The world is filled with Christians. Approximately one third of all humanity claims that title. And the number is growing and will continue to grow as the world’s financial situation changes for the worse. Nothing fills church pews like an economic downturn. The question is: What does being a Christian mean? How does God characterize a true saint? Do all of the world’s three billion plus church goers conform to the criteria described in the one and only Standard for the Christian lifestyle. Reading the four Gospels allows us to learn what Jesus said about those who would join Him in the Kingdom of God on Earth upon His return. Initially, those in the church strove to follow His Words and example. The Book of Acts reveals to us how members of the early church conducted their everyday lives–their “walk” (1 Jn. 2:6)–before Satan’s prophets began their destructive ministries. In Acts we are told that there are certain hard and fast standards which the true saint of God will obey. Real Christianity, as described and prescribed in the Bible, is THE way of life all who wish to spend eternity with the Godhead will emulate. The Bible, from Genesis to Revelation, describes how God’s true church–the Body of Christ–must live. Matthew 7:13,14 tells us that few will walk the Christian walk and that the vast majority of God-seekers will walk Satan’s walk believing that they are on the right path.
The word “Christian” refers to one who patterns his or her life after the Words and example of Jesus of Nazareth. In what has come to be called “the sermon on the mount” Jesus laid down the basic principles of Christian life. One should periodically study Matthew 5-7 as a refresher course on how to conduct one’s life. We will look at these chapters where we will find several rules that govern the true Christians way of life. God’s people will read and heed the Words of the Master. As we see in 1 John 1-3, obedience to the Lord’s commands is what separates God’s people from Satan’s people.
In Matthew 5:3 Jesus makes reference to those who are “poor in spirit.” In this verse He is not referring to the Holy Spirit which all true saints possess. Recall that upon His resurrection Jesus told the disciples to return to Jerusalem where they were to wait for the outpouring of the Holy Spirit, which took place on the Day of Pentecost. In Matthew 5 He is referring to man’s spirit–the spirit that is in man–which determines what he thinks, says and does, who and what he is. This spirit distinguishes each of us from all other people. Romans 8:9 tells us that all who are in Christ have the Holy Spirit abiding within them. No Spirit=no God=not a Christian. A true Christian is one who is led by God’s Spirit (Rom. 8:14). This brings to mind the old adage that one can lead a horse to water, but one cannot make him drink. Normally, if a horse refuses to drink his owner will stop leading him to water. This is also true of one who is led by God’s spirit. Being led and following that lead are two entirely different things. True Christians are led by God through His Spirit. However, some, even among the Very Elect refuse to follow His lead. For these people God’s Spirit is a temporary guest. The Spirit rejecter will soon find himself Spirit free. King David feared that the Lord would take His Holy Spirit from him because of his sins. He voiced his fear in Psalm 51:9-11. Having experienced that loss I can report that “hell on earth” is a fitting description of that condition.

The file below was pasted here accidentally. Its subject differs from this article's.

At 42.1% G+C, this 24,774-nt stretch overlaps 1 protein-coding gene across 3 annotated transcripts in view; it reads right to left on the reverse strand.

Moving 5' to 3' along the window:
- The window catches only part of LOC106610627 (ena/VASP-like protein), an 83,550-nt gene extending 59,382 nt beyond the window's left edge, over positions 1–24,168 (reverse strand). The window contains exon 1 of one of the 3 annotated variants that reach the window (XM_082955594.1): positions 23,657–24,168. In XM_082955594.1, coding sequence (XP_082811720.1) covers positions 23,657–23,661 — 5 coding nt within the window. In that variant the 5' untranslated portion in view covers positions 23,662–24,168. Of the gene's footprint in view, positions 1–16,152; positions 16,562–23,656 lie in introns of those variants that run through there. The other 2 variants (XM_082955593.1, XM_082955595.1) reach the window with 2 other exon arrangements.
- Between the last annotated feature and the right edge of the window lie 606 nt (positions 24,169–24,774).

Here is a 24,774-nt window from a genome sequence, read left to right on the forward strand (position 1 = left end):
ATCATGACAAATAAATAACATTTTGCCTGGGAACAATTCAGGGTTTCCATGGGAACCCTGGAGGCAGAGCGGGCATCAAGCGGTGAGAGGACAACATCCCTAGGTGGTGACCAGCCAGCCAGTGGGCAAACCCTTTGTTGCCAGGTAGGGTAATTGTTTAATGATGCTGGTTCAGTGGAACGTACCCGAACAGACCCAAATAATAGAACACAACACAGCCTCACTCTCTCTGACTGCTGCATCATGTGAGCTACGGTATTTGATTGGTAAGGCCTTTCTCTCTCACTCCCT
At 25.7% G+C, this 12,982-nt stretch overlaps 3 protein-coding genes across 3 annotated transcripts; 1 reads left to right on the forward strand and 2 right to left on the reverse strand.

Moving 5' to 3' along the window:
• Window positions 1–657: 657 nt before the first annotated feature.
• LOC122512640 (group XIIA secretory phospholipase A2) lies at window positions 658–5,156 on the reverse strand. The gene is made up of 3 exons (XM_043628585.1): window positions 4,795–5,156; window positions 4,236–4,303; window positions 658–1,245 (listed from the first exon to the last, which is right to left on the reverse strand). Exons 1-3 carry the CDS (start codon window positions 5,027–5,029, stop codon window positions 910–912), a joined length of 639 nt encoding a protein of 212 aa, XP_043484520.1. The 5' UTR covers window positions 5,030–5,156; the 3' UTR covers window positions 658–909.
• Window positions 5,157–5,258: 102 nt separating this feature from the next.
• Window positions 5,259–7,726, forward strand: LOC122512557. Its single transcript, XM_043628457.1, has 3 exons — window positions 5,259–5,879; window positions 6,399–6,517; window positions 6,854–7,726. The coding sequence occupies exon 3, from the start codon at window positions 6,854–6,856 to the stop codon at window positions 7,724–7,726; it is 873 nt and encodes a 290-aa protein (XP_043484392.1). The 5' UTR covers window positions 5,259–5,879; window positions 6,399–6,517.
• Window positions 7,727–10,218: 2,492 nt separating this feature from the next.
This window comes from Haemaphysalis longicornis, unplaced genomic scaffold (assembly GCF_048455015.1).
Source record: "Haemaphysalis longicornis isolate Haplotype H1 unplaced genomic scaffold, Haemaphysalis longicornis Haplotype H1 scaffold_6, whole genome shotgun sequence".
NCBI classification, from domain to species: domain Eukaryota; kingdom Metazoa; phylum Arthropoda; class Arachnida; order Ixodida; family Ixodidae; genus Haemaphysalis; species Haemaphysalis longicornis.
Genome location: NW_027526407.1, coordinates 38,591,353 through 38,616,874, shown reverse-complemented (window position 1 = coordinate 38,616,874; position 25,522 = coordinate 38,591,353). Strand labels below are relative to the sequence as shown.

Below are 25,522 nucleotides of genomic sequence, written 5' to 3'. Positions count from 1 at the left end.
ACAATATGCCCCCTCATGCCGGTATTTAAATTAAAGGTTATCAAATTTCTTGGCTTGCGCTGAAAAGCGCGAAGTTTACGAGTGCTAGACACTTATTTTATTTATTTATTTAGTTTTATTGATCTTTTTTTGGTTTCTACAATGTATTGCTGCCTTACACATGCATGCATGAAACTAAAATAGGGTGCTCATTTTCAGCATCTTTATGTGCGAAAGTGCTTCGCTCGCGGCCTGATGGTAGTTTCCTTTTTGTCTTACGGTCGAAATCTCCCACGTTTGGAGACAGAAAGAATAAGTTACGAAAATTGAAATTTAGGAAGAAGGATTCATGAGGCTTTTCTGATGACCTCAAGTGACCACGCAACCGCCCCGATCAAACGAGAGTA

He who is “poor in spirit” is humble. Humility is essential for anyone wishing to be “blessed” with eternal life. Humility is the opposite of pride, which is in reality idolatry in that a proud person worships himself, demands his way, etc. “Meekness” is another word for humility. Meekness, as Jesus was meek, will enable one to inherit the earth with Him (Mat. 11:29). See The Very Elect–Future Caretakers of the Universe. Moses, we are told, was chosen by God to lead His people out of Egypt because he was the most meek of all men. The Christian will exhibit meekness (not weakness) in his daily life (Eph. 4:1,2). Jesus was meek, not weak. No weak man could endure what He endured without resentment or retaliation. A meek person admits it when he is wrong, does not retaliate, does not hold a grudge, does not feel superior to others, etc. L.J.